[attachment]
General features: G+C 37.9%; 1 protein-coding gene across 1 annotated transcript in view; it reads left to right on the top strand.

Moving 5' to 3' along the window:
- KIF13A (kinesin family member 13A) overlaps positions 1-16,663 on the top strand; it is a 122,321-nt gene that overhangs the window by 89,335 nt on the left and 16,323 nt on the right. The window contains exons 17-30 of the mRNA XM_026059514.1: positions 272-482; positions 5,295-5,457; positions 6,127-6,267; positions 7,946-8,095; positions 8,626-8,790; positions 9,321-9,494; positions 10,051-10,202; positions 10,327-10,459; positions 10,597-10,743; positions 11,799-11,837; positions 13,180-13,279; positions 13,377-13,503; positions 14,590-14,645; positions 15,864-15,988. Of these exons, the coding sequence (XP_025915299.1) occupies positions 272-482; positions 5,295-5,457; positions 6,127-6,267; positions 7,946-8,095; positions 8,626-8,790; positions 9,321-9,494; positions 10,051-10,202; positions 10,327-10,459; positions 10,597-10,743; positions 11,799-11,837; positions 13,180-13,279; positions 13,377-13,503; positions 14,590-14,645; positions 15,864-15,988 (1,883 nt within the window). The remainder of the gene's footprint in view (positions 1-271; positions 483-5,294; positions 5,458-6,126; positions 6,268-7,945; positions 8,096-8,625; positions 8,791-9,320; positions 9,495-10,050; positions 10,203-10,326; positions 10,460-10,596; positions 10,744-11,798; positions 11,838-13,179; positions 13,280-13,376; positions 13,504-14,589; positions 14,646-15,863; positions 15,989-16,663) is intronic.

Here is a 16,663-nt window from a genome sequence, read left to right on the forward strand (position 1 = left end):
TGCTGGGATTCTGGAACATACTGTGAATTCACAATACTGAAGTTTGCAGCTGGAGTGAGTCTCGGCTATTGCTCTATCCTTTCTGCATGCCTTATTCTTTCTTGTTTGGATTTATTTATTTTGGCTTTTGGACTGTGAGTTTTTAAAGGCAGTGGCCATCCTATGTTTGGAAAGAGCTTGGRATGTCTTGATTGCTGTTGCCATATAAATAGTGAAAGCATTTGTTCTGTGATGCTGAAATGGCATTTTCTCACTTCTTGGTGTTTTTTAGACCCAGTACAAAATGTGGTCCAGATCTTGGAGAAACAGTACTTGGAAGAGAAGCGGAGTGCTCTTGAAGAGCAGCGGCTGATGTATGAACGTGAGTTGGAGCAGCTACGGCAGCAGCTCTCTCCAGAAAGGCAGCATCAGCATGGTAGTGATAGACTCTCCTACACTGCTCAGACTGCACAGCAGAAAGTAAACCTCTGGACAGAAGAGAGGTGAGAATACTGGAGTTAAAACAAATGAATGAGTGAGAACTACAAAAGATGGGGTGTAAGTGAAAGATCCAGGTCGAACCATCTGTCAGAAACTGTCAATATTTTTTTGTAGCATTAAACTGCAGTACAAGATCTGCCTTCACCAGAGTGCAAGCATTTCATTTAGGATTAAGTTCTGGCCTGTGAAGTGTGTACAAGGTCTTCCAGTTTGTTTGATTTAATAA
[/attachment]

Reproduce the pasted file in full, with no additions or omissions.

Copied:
General features: G+C 37.9%; 1 protein-coding gene across 1 annotated transcript in view; it reads left to right on the top strand.

Moving 5' to 3' along the window:
- KIF13A (kinesin family member 13A) overlaps positions 1-16,663 on the top strand; it is a 122,321-nt gene that overhangs the window by 89,335 nt on the left and 16,323 nt on the right. The window contains exons 17-30 of the mRNA XM_026059514.1: positions 272-482; positions 5,295-5,457; positions 6,127-6,267; positions 7,946-8,095; positions 8,626-8,790; positions 9,321-9,494; positions 10,051-10,202; positions 10,327-10,459; positions 10,597-10,743; positions 11,799-11,837; positions 13,180-13,279; positions 13,377-13,503; positions 14,590-14,645; positions 15,864-15,988. Of these exons, the coding sequence (XP_025915299.1) occupies positions 272-482; positions 5,295-5,457; positions 6,127-6,267; positions 7,946-8,095; positions 8,626-8,790; positions 9,321-9,494; positions 10,051-10,202; positions 10,327-10,459; positions 10,597-10,743; positions 11,799-11,837; positions 13,180-13,279; positions 13,377-13,503; positions 14,590-14,645; positions 15,864-15,988 (1,883 nt within the window). The remainder of the gene's footprint in view (positions 1-271; positions 483-5,294; positions 5,458-6,126; positions 6,268-7,945; positions 8,096-8,625; positions 8,791-9,320; positions 9,495-10,050; positions 10,203-10,326; positions 10,460-10,596; positions 10,744-11,798; positions 11,838-13,179; positions 13,280-13,376; positions 13,504-14,589; positions 14,646-15,863; positions 15,989-16,663) is intronic.

Here is a 16,663-nt window from a genome sequence, read left to right on the forward strand (position 1 = left end):
TGCTGGGATTCTGGAACATACTGTGAATTCACAATACTGAAGTTTGCAGCTGGAGTGAGTCTCGGCTATTGCTCTATCCTTTCTGCATGCCTTATTCTTTCTTGTTTGGATTTATTTATTTTGGCTTTTGGACTGTGAGTTTTTAAAGGCAGTGGCCATCCTATGTTTGGAAAGAGCTTGGRATGTCTTGATTGCTGTTGCCATATAAATAGTGAAAGCATTTGTTCTGTGATGCTGAAATGGCATTTTCTCACTTCTTGGTGTTTTTTAGACCCAGTACAAAATGTGGTCCAGATCTTGGAGAAACAGTACTTGGAAGAGAAGCGGAGTGCTCTTGAAGAGCAGCGGCTGATGTATGAACGTGAGTTGGAGCAGCTACGGCAGCAGCTCTCTCCAGAAAGGCAGCATCAGCATGGTAGTGATAGACTCTCCTACACTGCTCAGACTGCACAGCAGAAAGTAAACCTCTGGACAGAAGAGAGGTGAGAATACTGGAGTTAAAACAAATGAATGAGTGAGAACTACAAAAGATGGGGTGTAAGTGAAAGATCCAGGTCGAACCATCTGTCAGAAACTGTCAATATTTTTTTGTAGCATTAAACTGCAGTACAAGATCTGCCTTCACCAGAGTGCAAGCATTTCATTTAGGATTAAGTTCTGGCCTGTGAAGTGTGTACAAGGTCTTCCAGTTTGTTTGATTTAATAA